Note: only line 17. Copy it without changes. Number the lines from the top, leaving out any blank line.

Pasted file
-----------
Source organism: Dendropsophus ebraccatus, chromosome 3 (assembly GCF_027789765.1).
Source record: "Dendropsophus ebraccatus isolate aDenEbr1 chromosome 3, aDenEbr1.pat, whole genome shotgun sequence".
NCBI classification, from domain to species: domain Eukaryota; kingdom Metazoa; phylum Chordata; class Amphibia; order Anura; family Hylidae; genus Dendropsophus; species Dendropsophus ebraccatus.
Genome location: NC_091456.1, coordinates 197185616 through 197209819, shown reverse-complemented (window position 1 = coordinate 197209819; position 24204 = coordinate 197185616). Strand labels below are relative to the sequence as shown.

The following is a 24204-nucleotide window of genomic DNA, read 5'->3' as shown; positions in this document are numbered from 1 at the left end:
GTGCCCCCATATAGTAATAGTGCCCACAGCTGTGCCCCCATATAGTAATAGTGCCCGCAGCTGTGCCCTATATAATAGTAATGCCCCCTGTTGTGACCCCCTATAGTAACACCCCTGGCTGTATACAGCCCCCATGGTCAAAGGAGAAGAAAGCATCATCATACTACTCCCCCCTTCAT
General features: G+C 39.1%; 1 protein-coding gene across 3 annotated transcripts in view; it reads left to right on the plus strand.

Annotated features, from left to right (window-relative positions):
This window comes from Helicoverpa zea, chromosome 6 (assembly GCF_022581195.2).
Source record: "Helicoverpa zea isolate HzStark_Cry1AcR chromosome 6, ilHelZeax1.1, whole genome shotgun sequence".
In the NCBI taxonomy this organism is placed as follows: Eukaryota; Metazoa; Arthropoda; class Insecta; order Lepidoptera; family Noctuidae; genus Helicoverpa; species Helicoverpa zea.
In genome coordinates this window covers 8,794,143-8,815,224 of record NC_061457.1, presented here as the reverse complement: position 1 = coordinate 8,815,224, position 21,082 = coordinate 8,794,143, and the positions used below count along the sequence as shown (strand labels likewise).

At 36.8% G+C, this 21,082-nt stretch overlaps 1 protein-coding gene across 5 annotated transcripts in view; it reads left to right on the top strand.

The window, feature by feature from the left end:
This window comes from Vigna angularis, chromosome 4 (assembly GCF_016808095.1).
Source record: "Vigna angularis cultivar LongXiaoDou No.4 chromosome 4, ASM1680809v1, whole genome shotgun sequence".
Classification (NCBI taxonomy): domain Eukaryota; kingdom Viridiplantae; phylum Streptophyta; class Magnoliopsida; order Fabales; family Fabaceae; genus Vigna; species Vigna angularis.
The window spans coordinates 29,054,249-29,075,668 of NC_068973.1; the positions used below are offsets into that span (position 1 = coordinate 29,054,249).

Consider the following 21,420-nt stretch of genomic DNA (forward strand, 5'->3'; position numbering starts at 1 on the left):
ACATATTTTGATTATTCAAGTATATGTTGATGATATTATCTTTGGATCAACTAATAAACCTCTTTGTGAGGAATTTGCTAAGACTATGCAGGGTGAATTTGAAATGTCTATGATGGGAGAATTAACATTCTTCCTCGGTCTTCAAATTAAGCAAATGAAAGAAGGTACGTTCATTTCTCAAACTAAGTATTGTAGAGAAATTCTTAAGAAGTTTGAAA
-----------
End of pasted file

Classification (NCBI taxonomy): domain Eukaryota; kingdom Viridiplantae; phylum Streptophyta; class Magnoliopsida; order Fabales; family Fabaceae; genus Vigna; species Vigna angularis.